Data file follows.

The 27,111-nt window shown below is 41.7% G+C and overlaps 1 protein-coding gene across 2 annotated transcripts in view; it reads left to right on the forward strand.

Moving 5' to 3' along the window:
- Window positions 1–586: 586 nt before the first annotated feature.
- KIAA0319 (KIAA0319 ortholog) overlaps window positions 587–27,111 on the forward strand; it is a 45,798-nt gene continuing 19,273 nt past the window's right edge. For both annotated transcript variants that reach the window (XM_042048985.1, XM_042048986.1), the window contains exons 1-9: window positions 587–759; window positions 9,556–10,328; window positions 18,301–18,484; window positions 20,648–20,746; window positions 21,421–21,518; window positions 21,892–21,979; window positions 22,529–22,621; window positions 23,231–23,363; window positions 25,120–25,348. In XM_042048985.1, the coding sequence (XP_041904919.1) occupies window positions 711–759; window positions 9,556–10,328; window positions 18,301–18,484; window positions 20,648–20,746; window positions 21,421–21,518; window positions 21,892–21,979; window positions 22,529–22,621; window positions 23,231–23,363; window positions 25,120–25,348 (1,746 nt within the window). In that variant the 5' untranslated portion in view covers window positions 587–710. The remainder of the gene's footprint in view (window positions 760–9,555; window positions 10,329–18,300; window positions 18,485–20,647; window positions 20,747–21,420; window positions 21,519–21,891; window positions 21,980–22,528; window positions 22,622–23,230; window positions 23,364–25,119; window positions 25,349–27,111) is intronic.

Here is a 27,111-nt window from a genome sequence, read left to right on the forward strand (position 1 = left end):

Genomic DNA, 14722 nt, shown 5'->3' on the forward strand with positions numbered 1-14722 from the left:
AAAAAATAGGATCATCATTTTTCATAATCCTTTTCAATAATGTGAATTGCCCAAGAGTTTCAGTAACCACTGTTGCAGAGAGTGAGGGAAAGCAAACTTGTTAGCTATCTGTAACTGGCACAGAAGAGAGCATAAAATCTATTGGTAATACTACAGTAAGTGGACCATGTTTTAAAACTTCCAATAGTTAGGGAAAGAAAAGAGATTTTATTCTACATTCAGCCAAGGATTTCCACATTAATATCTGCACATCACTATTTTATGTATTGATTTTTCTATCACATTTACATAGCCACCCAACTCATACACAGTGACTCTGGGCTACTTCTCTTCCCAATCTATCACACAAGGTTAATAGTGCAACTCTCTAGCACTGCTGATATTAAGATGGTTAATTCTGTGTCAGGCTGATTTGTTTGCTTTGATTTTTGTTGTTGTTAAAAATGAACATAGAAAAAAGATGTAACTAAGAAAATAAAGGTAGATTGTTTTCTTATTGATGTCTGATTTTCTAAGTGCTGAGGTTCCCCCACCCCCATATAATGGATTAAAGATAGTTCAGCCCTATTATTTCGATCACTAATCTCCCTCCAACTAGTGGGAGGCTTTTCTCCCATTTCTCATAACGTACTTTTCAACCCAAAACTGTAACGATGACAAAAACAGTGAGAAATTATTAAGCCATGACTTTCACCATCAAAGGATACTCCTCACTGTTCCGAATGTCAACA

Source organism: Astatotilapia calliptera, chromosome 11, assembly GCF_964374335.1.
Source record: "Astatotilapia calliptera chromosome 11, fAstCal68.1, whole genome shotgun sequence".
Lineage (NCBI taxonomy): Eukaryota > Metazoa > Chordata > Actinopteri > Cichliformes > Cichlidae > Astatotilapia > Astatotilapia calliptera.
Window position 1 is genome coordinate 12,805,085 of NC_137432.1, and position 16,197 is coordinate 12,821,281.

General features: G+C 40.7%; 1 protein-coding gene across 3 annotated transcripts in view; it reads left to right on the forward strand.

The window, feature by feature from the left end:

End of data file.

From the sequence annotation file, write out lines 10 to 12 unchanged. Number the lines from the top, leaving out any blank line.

Lineage (NCBI taxonomy): Eukaryota > Metazoa > Chordata > Actinopteri > Cichliformes > Cichlidae > Astatotilapia > Astatotilapia calliptera.
Window position 1 is genome coordinate 12,805,085 of NC_137432.1, and position 16,197 is coordinate 12,821,281.

General features: G+C 40.7%; 1 protein-coding gene across 3 annotated transcripts in view; it reads left to right on the forward strand.